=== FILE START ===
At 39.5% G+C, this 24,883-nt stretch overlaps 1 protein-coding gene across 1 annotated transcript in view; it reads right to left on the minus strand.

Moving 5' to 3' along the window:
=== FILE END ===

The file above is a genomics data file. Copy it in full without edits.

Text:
At 39.5% G+C, this 24,883-nt stretch overlaps 1 protein-coding gene across 1 annotated transcript in view; it reads right to left on the minus strand.

Moving 5' to 3' along the window: